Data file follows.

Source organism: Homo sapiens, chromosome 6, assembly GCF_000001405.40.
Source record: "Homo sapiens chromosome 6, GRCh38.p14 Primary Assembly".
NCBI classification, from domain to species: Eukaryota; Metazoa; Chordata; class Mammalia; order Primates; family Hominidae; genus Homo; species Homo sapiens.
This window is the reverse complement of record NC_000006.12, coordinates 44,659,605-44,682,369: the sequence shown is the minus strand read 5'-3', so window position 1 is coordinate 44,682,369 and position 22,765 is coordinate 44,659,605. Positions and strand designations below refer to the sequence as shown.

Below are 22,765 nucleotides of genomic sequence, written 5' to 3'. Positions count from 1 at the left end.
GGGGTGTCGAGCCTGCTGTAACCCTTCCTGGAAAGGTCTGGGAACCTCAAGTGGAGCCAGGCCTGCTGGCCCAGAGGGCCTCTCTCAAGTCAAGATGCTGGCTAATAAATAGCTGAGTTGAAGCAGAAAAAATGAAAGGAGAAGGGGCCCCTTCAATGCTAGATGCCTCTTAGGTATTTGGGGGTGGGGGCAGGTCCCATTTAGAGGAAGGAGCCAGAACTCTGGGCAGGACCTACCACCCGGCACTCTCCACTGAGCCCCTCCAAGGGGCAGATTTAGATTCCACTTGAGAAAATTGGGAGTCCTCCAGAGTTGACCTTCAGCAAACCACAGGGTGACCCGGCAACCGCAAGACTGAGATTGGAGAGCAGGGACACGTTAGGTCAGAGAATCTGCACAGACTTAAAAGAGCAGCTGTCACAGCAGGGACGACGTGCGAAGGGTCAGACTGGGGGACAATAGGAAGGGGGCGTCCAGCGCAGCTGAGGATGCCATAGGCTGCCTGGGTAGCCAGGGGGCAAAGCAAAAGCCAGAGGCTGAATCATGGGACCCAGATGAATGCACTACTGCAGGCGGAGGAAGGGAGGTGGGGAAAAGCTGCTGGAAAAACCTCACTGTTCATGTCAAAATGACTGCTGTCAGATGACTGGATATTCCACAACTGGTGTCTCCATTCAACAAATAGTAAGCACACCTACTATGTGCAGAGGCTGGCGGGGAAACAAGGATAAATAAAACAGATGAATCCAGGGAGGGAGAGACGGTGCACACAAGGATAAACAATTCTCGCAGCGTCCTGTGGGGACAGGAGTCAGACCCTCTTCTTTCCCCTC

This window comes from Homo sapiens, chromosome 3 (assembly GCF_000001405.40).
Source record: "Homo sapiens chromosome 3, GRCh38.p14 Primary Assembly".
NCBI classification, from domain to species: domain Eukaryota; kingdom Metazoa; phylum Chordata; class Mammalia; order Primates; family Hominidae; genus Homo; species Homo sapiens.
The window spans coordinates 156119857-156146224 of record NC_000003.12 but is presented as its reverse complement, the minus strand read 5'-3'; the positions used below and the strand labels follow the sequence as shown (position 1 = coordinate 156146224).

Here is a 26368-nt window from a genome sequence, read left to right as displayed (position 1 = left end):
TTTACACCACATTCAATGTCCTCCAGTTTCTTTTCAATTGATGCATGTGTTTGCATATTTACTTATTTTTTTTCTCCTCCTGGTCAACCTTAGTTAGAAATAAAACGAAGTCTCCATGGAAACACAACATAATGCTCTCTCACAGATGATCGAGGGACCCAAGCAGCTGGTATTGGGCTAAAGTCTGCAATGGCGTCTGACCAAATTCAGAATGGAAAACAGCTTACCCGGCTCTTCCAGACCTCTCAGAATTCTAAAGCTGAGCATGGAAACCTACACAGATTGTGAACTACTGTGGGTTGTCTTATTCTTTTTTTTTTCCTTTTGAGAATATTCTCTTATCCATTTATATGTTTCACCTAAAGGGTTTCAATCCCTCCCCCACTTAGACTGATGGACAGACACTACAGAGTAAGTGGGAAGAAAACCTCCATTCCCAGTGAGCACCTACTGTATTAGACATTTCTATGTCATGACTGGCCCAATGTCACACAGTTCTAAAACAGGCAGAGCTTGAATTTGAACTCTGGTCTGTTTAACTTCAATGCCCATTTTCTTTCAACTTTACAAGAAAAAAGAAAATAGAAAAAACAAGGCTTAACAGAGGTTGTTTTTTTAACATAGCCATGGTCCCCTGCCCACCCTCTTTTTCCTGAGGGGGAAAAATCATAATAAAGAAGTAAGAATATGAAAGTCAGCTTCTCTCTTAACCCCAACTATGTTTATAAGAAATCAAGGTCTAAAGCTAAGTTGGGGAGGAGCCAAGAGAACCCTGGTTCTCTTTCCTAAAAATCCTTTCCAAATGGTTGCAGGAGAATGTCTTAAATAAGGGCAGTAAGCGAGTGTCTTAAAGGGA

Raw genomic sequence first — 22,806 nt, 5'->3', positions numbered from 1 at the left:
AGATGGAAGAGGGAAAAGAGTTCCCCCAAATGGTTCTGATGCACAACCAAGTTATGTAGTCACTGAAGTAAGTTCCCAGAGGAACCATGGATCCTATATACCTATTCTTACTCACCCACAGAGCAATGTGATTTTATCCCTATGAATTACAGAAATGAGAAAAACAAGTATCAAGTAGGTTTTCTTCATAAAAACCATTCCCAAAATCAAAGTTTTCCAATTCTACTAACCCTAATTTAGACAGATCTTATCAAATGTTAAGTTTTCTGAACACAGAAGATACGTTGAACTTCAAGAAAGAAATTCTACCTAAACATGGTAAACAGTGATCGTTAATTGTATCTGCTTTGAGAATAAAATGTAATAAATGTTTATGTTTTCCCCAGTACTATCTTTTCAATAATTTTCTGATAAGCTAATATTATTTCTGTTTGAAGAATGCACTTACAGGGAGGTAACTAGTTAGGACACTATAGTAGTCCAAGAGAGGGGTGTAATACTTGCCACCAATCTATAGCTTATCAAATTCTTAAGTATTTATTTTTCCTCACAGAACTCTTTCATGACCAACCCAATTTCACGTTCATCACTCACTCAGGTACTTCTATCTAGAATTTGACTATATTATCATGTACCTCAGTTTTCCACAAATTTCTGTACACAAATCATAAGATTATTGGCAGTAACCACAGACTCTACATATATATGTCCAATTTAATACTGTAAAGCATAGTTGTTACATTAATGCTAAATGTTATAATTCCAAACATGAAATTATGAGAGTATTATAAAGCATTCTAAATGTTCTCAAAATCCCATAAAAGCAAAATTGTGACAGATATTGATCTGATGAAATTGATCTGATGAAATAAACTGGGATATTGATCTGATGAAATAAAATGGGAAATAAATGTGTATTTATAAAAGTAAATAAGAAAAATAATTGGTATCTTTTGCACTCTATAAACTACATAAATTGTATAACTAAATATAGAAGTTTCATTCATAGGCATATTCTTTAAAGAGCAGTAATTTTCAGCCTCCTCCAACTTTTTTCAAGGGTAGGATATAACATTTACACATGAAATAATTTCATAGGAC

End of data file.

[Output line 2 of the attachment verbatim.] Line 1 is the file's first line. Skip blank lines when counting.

Source record: "Homo sapiens chromosome 6, GRCh38.p14 Primary Assembly".